Home ownership has been recognized as an American value from the country’s earliest days and it continues to exercise a strong pull. There is a natural desire for the sense of security owning a house provides, and once you have found a neighborhood that meets your needs, it makes sense to buy a home and settle down.
While very wealthy people do not need to borrow money to buy a house, the fact that houses cost many times more than average yearly salaries mean that most of us do need to borrow to buy a house and hence, the market for mortgages. Although many mortgage payers might view their payments with the same degree of annoyance they feel towards paying taxes, they cannot fail to recognize that for most people the mortgage is the passport to home ownership.
A strong mortgage market
While other markets decline, the US mortgage market is giving the opposite indications. Despite record unemployment rates and the most dramatic downfall in housing values since the Great Depression, the Mortgage Bankers Association has recorded a significant increase in mortgage applications in the first week of September.
Advantages of a mortgage
While the principal benefit of the mortgage for the borrower is bridging the gap between their own funds and the cost of the house they want to purchase, there are a number of other significant advantages:
- It is preferable to pay the mortgage payments to the bank with the knowledge that this money is going towards buying your own home, rather than renting and effectively helping another person pay for their home. It is also common for the cost of paying a mortgage to be less than the costs of renting a house when calculated over a long period.
- Home ownership also has tax benefits. Mortgage interest on a first home is deductible and the interest on a second home is also often tax deductible. Furthermore, mortgage insurance premiums are tax deductible in certain cases.
- Over the long term the house can be expected to appreciate in value considerably more than the original purchase price and so the mortgage can be seen as financing a sound investment in real estate. Unlike renting, buying a house gives you a saleable asset at the end of the day.
How Mortgages Work
Mortgage payments include a sum to cover both the principal (the sum borrowed) and the interest. Normally the house buyer pays a certain percentage of the purchase price from their own funds and they obtain the remainder from a bank or other mortgage lender. Usually the buyer pays between 10% to 20% of the house price up front from their own funds, and borrows the rest in the form of a mortgage; although there are cases where the upfront payment may be as low as 3% this is going to make the mortgage that much more expensive.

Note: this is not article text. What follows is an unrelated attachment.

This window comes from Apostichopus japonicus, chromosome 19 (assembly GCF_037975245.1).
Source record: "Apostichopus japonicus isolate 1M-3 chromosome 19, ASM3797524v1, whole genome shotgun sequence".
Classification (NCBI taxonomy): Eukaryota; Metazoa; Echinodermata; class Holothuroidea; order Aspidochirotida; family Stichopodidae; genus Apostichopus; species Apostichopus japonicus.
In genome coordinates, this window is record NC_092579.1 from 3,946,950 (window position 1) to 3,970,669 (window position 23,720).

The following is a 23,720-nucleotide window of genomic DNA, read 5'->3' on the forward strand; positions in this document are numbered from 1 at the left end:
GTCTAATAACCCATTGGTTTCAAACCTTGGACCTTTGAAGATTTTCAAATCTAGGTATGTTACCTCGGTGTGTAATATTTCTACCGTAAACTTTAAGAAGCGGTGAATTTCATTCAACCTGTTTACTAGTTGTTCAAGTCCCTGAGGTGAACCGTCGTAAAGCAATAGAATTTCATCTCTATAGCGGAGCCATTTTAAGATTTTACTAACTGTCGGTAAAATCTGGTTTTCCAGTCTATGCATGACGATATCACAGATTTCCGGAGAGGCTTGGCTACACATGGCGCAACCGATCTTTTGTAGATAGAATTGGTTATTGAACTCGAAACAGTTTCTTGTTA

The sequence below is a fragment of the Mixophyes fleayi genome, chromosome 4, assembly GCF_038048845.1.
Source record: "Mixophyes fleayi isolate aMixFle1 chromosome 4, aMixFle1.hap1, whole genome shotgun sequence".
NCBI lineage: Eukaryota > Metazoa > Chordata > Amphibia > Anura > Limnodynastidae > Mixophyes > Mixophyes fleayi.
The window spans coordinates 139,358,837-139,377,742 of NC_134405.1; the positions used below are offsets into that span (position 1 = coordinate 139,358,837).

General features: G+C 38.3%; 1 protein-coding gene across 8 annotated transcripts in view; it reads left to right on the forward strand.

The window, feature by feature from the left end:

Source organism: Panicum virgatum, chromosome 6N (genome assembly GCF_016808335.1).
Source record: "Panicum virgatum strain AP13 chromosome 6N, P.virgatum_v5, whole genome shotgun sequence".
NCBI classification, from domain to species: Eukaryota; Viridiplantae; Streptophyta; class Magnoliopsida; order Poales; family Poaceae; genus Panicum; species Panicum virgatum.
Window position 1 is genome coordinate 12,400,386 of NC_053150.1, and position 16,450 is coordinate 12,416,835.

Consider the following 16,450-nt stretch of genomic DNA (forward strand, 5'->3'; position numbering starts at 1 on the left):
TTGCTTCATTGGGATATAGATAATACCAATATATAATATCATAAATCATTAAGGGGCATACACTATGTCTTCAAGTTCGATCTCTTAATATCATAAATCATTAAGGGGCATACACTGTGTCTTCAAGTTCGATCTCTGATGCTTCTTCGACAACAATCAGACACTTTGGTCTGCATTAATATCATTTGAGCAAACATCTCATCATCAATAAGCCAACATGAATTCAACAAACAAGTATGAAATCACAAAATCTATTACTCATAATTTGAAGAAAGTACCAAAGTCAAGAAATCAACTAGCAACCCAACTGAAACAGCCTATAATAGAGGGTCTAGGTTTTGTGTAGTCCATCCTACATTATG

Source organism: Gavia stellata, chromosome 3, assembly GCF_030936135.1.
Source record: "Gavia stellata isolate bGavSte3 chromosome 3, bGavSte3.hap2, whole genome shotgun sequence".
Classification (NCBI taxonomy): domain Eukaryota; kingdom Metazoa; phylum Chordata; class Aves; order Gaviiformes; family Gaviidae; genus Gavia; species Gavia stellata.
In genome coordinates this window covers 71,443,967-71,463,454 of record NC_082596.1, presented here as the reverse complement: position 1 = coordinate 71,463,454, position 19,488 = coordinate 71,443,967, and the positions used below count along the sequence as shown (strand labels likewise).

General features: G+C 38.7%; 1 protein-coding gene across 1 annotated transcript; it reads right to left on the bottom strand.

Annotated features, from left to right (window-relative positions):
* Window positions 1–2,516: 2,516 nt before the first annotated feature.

The period of the mortgage can vary with ten, fifteen, twenty and thirty year mortgages being the most widespread. The shorter the period of the mortgage, the higher the monthly payments are going to be.
Mortgages can be a fixed rate or have a variable interest rate. In the latter case, the interest rate is normally based on an index; for example, the US Treasury one year index, plus an additional margin. There are also combination fixed and variable rate mortgages where the fixed rate applies for a set number of years and afterwards a variable rate applies.
Similar to other loan types, the bank profits from the interest payments charged on the money borrowed and administrative fees associated with the mortgage application. A critical difference from many other loan types is the fact that the house provides security for the mortgage with the title of the property remaining in the bank’s hands until the mortgage is paid or alternatively, the borrower gets the title while the bank acquires a lien on the property that allows them to sell it if the borrower ceases to honor their obligations.
While the term “mortgage” on its own is invariably used to describe a loan taken out to buy a first home, there is also a thriving market in second mortgages for financing the purchase of additional properties, refinancing an existing mortgage and home improvements as well as a number of other purposes. Second mortgages come in various forms, with HELOCs and home equity loans as the best-known options. Second mortgages and the differences between them and primary mortgages is a subject in its own right.